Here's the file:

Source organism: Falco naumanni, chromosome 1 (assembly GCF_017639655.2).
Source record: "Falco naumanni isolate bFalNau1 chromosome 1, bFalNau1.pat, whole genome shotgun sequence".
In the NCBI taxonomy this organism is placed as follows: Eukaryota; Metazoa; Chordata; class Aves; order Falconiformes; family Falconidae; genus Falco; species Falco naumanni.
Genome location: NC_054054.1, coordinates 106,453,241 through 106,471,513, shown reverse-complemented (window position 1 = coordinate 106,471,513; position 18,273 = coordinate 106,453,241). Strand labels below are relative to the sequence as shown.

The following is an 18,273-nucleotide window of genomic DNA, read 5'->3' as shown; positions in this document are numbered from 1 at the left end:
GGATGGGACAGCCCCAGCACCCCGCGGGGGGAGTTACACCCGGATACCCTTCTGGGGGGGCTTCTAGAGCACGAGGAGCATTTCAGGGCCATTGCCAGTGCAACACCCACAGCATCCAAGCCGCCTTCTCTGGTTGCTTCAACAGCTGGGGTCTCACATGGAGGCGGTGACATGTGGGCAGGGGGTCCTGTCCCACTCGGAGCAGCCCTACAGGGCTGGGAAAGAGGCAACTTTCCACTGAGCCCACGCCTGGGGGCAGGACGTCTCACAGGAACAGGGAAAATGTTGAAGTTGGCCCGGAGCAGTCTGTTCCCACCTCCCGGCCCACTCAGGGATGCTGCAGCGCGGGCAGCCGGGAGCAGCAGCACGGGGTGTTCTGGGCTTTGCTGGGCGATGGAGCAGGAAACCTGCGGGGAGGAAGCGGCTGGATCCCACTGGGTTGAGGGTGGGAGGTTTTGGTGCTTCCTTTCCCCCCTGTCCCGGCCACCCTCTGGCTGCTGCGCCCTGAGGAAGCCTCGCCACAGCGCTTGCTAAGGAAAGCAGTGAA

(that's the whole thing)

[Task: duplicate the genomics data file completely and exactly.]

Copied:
Source organism: Falco naumanni, chromosome 1 (assembly GCF_017639655.2).
Source record: "Falco naumanni isolate bFalNau1 chromosome 1, bFalNau1.pat, whole genome shotgun sequence".
In the NCBI taxonomy this organism is placed as follows: Eukaryota; Metazoa; Chordata; class Aves; order Falconiformes; family Falconidae; genus Falco; species Falco naumanni.
Genome location: NC_054054.1, coordinates 106,453,241 through 106,471,513, shown reverse-complemented (window position 1 = coordinate 106,471,513; position 18,273 = coordinate 106,453,241). Strand labels below are relative to the sequence as shown.

The following is an 18,273-nucleotide window of genomic DNA, read 5'->3' as shown; positions in this document are numbered from 1 at the left end:
GGATGGGACAGCCCCAGCACCCCGCGGGGGGAGTTACACCCGGATACCCTTCTGGGGGGGCTTCTAGAGCACGAGGAGCATTTCAGGGCCATTGCCAGTGCAACACCCACAGCATCCAAGCCGCCTTCTCTGGTTGCTTCAACAGCTGGGGTCTCACATGGAGGCGGTGACATGTGGGCAGGGGGTCCTGTCCCACTCGGAGCAGCCCTACAGGGCTGGGAAAGAGGCAACTTTCCACTGAGCCCACGCCTGGGGGCAGGACGTCTCACAGGAACAGGGAAAATGTTGAAGTTGGCCCGGAGCAGTCTGTTCCCACCTCCCGGCCCACTCAGGGATGCTGCAGCGCGGGCAGCCGGGAGCAGCAGCACGGGGTGTTCTGGGCTTTGCTGGGCGATGGAGCAGGAAACCTGCGGGGAGGAAGCGGCTGGATCCCACTGGGTTGAGGGTGGGAGGTTTTGGTGCTTCCTTTCCCCCCTGTCCCGGCCACCCTCTGGCTGCTGCGCCCTGAGGAAGCCTCGCCACAGCGCTTGCTAAGGAAAGCAGTGAA